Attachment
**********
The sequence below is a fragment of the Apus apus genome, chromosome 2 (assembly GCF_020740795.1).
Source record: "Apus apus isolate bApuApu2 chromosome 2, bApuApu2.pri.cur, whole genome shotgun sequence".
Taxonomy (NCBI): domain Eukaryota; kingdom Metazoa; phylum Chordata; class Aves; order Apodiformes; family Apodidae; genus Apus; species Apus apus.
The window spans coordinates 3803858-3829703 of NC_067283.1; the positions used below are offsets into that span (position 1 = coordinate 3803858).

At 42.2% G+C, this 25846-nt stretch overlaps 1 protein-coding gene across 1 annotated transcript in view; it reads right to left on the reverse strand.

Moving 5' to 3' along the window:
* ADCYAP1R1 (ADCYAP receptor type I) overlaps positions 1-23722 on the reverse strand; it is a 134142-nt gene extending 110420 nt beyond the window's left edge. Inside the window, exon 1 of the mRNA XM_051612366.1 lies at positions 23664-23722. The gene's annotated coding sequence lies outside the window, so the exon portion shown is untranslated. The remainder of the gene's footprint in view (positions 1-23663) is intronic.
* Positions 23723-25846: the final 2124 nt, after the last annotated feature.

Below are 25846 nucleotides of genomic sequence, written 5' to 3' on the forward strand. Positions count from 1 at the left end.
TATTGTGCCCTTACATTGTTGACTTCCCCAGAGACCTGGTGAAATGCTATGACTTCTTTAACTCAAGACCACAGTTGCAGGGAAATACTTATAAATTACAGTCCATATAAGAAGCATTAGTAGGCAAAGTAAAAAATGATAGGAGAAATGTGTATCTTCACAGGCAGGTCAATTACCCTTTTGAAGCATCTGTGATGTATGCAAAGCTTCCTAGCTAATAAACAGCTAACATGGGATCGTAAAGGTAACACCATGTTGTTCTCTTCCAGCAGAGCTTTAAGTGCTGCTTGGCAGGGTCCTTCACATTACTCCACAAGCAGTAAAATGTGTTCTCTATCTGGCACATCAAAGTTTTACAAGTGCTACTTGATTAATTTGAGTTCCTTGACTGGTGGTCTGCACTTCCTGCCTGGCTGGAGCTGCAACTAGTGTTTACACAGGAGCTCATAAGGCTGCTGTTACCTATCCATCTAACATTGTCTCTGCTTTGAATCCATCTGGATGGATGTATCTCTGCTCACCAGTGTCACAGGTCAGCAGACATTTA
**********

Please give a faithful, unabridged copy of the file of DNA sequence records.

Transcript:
The sequence below is a fragment of the Apus apus genome, chromosome 2 (assembly GCF_020740795.1).
Source record: "Apus apus isolate bApuApu2 chromosome 2, bApuApu2.pri.cur, whole genome shotgun sequence".
Taxonomy (NCBI): domain Eukaryota; kingdom Metazoa; phylum Chordata; class Aves; order Apodiformes; family Apodidae; genus Apus; species Apus apus.
The window spans coordinates 3803858-3829703 of NC_067283.1; the positions used below are offsets into that span (position 1 = coordinate 3803858).

At 42.2% G+C, this 25846-nt stretch overlaps 1 protein-coding gene across 1 annotated transcript in view; it reads right to left on the reverse strand.

Moving 5' to 3' along the window:
* ADCYAP1R1 (ADCYAP receptor type I) overlaps positions 1-23722 on the reverse strand; it is a 134142-nt gene extending 110420 nt beyond the window's left edge. Inside the window, exon 1 of the mRNA XM_051612366.1 lies at positions 23664-23722. The gene's annotated coding sequence lies outside the window, so the exon portion shown is untranslated. The remainder of the gene's footprint in view (positions 1-23663) is intronic.
* Positions 23723-25846: the final 2124 nt, after the last annotated feature.

Below are 25846 nucleotides of genomic sequence, written 5' to 3' on the forward strand. Positions count from 1 at the left end.
TATTGTGCCCTTACATTGTTGACTTCCCCAGAGACCTGGTGAAATGCTATGACTTCTTTAACTCAAGACCACAGTTGCAGGGAAATACTTATAAATTACAGTCCATATAAGAAGCATTAGTAGGCAAAGTAAAAAATGATAGGAGAAATGTGTATCTTCACAGGCAGGTCAATTACCCTTTTGAAGCATCTGTGATGTATGCAAAGCTTCCTAGCTAATAAACAGCTAACATGGGATCGTAAAGGTAACACCATGTTGTTCTCTTCCAGCAGAGCTTTAAGTGCTGCTTGGCAGGGTCCTTCACATTACTCCACAAGCAGTAAAATGTGTTCTCTATCTGGCACATCAAAGTTTTACAAGTGCTACTTGATTAATTTGAGTTCCTTGACTGGTGGTCTGCACTTCCTGCCTGGCTGGAGCTGCAACTAGTGTTTACACAGGAGCTCATAAGGCTGCTGTTACCTATCCATCTAACATTGTCTCTGCTTTGAATCCATCTGGATGGATGTATCTCTGCTCACCAGTGTCACAGGTCAGCAGACATTTA